The Prayer Group has, at its core, the Prime Minister and some of his key allies including Irons and Robert. While some of its members are Pentecostal Christians like the PM, it’s not an exclusive club – there are also Catholic members and Julian Leeser, who is Jewish.The group also includes members of the National Right such as Andrew Hastie, Amanda Stoker and Jonathon Duniam – underscoring the confluence of interests among the National Right and the Centre Right.
Convened by Peter Dutton, the group shares a philosophical outlook, discusses policy and shares takeaway lunch on a Tuesday.
The Monkey Pod Lunch group – first revealed back in 2015, and named after the tropical hardwood tree table in a meeting room in the ministerial wing of Parliament House – is a group of like-minded National Right conservatives. Convened by Dutton, the group discusses policy and shares takeaway lunch on a Tuesday.
The Rural and Regional grouping of Liberals, convened by South Australian Rowan Ramsey and with at least 19 members, exists to advance regional Liberal interests in contra-distinction to the 21 Nationals MPs. Though they wouldn’t be considered a faction, this Liberal group is designed to ensure the party maintains a strong presence in the bush.
Other groupings include Frydenberg’s Victorian “ambition faction”, which takes in members of the Centre Right and the National Right. This group has 10 members, meets semi-regularly when in Canberra, and works to ensure its preferred Victorian candidates are preselected, but at a national level is split in two.
There’s also a Veterans group with eight members that includes Stuart Robert, Andrew Hastie, Phillip Thompson, Gavin Pearce, Jim Molan, Vince Connelly, Andrew McLachlan and David Fawcett – but not Defence Minister Linda Reynolds, a former brigadier in the Army Reserve.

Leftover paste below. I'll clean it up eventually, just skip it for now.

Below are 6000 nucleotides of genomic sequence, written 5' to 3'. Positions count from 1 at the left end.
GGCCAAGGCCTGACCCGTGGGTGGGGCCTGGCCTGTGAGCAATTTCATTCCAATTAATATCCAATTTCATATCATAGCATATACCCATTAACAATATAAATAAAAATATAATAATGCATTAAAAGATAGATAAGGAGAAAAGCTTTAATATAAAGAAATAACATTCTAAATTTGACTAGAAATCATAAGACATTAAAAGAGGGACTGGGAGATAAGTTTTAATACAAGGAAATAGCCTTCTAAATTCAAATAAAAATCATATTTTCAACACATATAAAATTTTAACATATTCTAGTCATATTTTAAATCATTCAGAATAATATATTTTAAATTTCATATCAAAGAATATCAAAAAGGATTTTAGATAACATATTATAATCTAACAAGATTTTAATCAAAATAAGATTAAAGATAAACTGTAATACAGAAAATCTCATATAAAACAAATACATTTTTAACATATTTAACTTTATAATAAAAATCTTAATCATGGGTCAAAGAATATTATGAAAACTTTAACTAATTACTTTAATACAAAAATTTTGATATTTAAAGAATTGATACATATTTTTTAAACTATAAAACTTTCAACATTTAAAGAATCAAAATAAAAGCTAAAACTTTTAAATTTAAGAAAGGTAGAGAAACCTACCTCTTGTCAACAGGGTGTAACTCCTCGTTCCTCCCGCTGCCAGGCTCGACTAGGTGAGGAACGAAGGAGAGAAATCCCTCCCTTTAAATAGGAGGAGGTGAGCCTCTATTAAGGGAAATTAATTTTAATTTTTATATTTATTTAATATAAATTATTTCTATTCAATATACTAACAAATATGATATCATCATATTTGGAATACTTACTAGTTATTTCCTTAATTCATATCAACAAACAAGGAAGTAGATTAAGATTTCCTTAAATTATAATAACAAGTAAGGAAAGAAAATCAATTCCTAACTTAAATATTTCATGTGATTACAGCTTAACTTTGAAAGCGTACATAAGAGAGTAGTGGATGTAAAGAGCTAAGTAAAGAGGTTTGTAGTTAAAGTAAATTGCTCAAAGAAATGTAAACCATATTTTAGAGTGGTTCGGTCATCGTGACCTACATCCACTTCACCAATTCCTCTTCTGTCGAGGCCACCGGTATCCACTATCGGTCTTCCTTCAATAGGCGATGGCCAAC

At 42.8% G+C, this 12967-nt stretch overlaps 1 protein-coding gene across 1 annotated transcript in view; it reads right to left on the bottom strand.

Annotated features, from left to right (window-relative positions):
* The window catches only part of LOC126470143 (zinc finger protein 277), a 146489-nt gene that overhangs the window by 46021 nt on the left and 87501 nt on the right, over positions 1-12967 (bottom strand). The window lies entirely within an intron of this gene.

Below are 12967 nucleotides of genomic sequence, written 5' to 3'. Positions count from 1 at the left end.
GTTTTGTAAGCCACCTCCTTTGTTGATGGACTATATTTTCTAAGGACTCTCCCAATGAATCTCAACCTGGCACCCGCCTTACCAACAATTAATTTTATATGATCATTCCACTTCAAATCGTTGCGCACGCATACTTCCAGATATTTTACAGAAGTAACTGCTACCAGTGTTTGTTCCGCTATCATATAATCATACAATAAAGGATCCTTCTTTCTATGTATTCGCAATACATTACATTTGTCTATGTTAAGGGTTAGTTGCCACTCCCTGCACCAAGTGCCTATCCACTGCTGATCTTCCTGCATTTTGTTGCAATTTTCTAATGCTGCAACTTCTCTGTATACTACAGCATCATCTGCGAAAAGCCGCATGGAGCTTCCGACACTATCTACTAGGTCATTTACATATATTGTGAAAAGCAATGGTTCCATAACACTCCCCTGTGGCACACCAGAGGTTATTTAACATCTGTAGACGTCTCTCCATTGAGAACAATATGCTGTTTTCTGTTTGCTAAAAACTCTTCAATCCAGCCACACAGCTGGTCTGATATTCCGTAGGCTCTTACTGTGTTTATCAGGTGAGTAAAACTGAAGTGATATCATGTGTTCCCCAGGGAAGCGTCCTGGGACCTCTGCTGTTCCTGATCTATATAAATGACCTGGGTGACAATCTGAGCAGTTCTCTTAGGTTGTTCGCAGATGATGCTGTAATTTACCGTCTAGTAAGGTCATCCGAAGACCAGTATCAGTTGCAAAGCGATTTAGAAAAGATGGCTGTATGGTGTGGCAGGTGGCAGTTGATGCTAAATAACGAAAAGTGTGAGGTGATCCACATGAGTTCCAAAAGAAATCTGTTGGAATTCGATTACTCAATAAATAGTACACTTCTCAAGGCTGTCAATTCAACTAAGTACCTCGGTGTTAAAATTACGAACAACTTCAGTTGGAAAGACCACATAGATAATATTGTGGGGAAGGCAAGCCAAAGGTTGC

Celia Hammond (here being congratulated after her maiden speech in 2019 by Treasurer Josh Frydenberg and Prime Minister Scott Morrison) has ties to all three main groupings.Credit:Alex Ellinghausen
And there are more?
Then there are the independents. House Speaker Tony Smith and Senate president Scott Ryan (both Victorians) were, back in the day, dyed-in-the- wool members of the Costello faction in Victoria – but that faction no longer exists. Tim Wilson, Jane Hume and Katie Allen are (broadly speaking) members of the Moderates but would be more likely to describe themselves as Classical, or even Menzies, Liberals.
WA Senator Dean Smith now tells colleagues he is a “faction of one”.
WA senator Dean Smith is by disposition an arch-conservative (and monarchist) but he was also a leading proponent of same-sex marriage and now tells colleagues he is a “faction of one”. Fellow West Australian Celia Hammond straddles all three groups – she was backed by the National Right’s Cormann to take Julie Bishop’s seat, is a member of the Prayer Group and holds progressive views on climate change.
Fairfax MP Ted O’Brien is not factionally aligned but is one of the key organisers of a “Team Queensland” group of MPs (which could be considered another grouping). Fellow Queenslander Andrew Laming is considered so mercurial as to be an independent.
The “independents” have plenty in common with each of the three groups – but they also underscore just how fluid Liberal Party allegiances can be.